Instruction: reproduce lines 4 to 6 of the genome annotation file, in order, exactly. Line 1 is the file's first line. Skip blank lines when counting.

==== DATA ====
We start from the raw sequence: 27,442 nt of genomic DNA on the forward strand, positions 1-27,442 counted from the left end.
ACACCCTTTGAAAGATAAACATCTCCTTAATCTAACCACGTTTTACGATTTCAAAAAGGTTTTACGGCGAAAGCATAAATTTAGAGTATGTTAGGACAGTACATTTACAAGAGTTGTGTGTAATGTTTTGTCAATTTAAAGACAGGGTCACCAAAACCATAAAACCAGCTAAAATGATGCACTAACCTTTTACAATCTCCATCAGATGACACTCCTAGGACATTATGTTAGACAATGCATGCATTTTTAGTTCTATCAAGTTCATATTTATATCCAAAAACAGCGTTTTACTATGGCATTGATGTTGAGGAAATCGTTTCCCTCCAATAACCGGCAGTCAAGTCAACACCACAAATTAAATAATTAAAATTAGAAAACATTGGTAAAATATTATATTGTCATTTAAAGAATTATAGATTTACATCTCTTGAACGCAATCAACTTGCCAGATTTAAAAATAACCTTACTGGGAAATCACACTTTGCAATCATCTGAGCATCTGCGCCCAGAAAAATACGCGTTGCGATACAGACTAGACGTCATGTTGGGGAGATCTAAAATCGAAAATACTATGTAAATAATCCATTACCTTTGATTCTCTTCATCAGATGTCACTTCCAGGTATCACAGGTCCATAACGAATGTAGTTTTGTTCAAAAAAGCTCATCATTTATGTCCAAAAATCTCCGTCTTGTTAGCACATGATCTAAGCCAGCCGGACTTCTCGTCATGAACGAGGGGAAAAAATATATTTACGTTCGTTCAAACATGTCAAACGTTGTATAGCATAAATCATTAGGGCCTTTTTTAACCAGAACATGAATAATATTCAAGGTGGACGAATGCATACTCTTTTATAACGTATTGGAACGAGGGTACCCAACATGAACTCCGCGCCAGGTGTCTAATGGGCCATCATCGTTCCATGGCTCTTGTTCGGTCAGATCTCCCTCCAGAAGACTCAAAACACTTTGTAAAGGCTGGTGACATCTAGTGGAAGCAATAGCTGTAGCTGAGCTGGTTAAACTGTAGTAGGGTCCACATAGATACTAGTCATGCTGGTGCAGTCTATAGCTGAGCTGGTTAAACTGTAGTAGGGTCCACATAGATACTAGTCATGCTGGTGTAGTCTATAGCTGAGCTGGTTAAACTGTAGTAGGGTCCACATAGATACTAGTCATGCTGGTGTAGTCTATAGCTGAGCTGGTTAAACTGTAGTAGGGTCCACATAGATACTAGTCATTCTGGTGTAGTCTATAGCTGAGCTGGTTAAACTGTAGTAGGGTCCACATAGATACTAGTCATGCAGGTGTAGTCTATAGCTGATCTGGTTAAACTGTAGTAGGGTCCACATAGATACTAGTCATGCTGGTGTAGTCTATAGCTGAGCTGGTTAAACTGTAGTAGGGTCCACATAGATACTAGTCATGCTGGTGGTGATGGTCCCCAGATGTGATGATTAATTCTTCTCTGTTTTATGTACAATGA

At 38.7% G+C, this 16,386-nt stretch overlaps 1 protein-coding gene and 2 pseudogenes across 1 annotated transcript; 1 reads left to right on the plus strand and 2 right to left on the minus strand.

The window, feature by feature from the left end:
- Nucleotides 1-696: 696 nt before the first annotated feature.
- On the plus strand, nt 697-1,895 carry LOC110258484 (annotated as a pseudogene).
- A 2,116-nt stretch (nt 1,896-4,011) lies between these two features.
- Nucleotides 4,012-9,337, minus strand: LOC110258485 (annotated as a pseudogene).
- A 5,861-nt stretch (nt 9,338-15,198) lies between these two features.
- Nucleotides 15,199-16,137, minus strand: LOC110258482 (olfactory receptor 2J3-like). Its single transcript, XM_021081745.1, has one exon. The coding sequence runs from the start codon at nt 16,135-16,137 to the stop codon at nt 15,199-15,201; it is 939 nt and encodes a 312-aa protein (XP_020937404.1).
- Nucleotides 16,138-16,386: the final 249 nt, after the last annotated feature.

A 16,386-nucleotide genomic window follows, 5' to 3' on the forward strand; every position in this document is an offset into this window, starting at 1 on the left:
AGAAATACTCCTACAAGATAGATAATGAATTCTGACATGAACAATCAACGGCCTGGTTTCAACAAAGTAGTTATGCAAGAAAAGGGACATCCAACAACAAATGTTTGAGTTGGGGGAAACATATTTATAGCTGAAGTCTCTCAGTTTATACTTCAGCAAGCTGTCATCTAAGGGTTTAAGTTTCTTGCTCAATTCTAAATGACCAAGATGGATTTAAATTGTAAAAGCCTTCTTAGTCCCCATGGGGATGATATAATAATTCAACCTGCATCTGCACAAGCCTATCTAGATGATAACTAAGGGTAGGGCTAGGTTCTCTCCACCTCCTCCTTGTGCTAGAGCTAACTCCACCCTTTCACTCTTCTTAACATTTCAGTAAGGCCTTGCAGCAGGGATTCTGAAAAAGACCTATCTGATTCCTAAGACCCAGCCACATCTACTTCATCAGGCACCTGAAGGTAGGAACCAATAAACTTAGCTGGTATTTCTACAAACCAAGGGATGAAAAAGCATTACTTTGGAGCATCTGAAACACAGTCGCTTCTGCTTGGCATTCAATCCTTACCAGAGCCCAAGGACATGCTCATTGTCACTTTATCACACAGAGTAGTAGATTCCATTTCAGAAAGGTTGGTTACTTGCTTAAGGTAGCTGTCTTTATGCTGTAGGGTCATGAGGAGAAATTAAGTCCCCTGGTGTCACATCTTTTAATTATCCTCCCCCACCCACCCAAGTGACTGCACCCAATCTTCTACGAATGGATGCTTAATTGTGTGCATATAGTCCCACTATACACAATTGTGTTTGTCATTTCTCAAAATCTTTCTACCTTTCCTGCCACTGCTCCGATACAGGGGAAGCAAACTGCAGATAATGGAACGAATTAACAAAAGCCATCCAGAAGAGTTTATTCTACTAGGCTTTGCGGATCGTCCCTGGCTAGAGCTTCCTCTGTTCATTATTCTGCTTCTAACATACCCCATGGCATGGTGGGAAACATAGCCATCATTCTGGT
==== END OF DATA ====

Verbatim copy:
The window, feature by feature from the left end:
- Nucleotides 1-696: 696 nt before the first annotated feature.
- On the plus strand, nt 697-1,895 carry LOC110258484 (annotated as a pseudogene).